UPDATE Since this article was posted on USA Today’s website, President Obama has signed the Food Safety Modernization Act.
The following article is from USA Today:
President Obama plans to sign the biggest overhaul of food safety regulations in more than seven decades today, but the estimated $1.4 billion price tag could trigger a budget battle with the new Republican House.
Rep. Jack Kingston, R-Ga., incoming chairman of the House subcommittee that oversees the U.S. Food and Drug Administration, told Bloomberg News he may seek to trim back the package during budget time.
The measure, passed by Congress last month, gives the FDA more power to police domestic and international producers. It authorizes more inspections, requires most food companies to develop hazard prevention plans and gives the agency the ability to force recalls of tainted products. Implementing the law would cost about $1.4 billion over five years, according to the Congressional Budget Office.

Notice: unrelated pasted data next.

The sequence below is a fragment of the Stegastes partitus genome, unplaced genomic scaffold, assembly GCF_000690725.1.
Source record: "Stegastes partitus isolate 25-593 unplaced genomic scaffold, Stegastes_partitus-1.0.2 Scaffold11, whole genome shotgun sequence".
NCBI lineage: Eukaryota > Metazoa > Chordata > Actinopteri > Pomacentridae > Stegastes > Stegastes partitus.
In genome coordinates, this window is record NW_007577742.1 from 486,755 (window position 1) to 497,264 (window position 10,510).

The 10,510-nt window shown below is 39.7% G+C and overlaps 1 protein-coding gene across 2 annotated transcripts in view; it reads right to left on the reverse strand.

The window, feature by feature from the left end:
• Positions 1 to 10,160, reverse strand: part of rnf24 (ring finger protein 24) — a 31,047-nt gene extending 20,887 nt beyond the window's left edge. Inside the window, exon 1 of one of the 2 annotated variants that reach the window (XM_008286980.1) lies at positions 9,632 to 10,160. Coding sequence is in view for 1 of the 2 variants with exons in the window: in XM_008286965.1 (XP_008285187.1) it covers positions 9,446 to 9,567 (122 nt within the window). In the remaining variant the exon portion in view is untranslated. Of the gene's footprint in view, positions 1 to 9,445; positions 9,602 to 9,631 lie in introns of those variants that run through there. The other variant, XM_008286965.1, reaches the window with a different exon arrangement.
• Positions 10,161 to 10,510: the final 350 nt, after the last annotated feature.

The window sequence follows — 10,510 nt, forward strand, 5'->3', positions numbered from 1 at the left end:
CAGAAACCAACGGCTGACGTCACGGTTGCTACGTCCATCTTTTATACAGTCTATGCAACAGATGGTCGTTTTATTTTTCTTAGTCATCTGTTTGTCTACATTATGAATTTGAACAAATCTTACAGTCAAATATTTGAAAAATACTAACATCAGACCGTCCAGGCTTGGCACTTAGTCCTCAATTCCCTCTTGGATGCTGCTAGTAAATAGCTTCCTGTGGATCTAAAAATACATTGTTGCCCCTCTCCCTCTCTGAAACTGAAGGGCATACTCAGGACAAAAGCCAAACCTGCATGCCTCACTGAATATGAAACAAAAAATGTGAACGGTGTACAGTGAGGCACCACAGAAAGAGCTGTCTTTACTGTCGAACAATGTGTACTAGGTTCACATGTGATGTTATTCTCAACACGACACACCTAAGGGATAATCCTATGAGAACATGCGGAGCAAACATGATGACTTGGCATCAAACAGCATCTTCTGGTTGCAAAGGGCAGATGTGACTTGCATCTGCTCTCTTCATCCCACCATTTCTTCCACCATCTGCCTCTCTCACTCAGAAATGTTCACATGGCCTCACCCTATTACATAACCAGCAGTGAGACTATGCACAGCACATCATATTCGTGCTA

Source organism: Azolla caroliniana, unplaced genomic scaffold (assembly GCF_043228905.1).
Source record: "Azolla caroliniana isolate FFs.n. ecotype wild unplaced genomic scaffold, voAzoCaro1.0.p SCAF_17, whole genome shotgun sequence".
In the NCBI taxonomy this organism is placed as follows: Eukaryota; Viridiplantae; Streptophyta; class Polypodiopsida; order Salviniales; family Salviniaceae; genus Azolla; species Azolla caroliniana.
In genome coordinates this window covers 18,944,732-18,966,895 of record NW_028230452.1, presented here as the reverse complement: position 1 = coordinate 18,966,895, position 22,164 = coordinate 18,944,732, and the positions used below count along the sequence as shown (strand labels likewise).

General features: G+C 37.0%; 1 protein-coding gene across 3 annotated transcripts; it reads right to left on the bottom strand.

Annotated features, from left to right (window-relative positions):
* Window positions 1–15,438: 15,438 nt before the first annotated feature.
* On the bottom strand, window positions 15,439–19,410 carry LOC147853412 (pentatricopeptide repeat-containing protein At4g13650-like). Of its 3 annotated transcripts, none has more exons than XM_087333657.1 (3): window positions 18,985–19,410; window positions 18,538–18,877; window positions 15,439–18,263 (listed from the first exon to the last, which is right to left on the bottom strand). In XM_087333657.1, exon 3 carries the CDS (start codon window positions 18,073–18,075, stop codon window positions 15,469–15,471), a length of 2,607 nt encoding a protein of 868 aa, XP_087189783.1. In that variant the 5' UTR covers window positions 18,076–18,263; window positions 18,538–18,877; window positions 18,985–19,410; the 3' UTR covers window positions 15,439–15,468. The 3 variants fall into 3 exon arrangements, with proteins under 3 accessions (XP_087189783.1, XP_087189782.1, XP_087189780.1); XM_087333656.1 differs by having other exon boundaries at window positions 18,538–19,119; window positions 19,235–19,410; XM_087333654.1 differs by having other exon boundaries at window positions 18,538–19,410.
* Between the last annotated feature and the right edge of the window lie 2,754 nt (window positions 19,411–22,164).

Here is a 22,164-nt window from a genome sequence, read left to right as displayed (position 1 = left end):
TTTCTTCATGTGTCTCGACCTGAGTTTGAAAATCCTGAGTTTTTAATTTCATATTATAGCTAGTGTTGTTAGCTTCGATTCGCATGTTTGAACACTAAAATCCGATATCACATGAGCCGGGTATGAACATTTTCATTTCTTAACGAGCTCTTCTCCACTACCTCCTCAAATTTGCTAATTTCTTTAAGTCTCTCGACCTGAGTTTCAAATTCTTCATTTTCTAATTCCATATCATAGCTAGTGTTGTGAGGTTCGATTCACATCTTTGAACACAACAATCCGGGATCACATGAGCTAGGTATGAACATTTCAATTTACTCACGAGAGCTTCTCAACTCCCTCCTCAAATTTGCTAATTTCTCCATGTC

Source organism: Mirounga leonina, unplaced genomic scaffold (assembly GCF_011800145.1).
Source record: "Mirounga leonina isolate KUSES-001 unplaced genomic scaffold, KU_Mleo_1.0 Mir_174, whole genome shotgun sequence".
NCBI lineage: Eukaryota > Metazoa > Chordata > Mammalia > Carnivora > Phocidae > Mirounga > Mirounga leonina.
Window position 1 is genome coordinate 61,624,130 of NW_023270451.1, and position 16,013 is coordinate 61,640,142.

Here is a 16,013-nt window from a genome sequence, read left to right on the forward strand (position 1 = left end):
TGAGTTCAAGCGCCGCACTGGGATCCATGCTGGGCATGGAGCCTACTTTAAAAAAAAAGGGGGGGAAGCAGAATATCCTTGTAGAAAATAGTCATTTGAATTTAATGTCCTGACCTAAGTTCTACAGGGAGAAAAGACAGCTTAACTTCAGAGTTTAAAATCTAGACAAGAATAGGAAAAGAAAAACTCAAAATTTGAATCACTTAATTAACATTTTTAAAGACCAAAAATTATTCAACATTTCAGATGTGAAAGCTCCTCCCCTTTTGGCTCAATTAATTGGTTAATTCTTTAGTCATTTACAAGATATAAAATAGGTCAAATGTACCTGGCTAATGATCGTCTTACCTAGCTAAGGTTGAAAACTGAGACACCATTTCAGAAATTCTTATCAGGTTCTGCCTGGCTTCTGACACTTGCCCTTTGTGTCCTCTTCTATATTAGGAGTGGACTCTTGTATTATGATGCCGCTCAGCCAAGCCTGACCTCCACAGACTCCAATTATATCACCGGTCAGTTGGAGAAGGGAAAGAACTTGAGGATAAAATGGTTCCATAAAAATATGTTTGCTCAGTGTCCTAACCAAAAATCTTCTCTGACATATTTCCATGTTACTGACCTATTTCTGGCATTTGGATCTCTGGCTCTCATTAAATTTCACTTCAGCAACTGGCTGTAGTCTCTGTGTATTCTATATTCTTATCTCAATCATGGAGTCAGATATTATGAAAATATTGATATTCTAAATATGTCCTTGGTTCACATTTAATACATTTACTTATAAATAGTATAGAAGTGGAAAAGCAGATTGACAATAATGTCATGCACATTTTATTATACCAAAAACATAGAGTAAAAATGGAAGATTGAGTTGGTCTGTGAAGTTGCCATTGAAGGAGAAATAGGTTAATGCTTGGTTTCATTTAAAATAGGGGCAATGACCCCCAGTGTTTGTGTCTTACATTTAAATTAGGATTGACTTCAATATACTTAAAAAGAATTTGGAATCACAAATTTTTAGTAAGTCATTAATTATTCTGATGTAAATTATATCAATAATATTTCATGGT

“There’s a high possibility of trimming this whole package back,” Kingston said yesterday in a telephone interview. “While it’s a great re-election tool to terrify people into thinking that the food they’re eating is unsafe and unsanitary, and if not for the wonderful nanny-state politicians we’d be getting sick after every meal, the system we have is doing a darn good job.”
FDA Commissioner Margaret Hamburg said she will work closely with Congress to put the new law in place.
Writing on the White House web site, Hamburg said the Food Safety Modernization Act will improve “the security and safety of our nation’s food supply:”
Each year, foodborne illness strikes 48 million Americans, hospitalizing a hundred thousand and killing thousands. I thank the President and members of Congress for recognizing that the burden that foodborne illness places on the American people is too great, and for taking this action.
The historic legislation the President will sign tomorrow directs the Food and Drug Administration, working with a wide range of public and private partners, to build a new system of food safety oversight â€“ one focused on applying, more comprehensively than ever, the best available science and good common sense to prevent the problems that can make people sick.
Source: USA Today
Posted by Haylie Shipp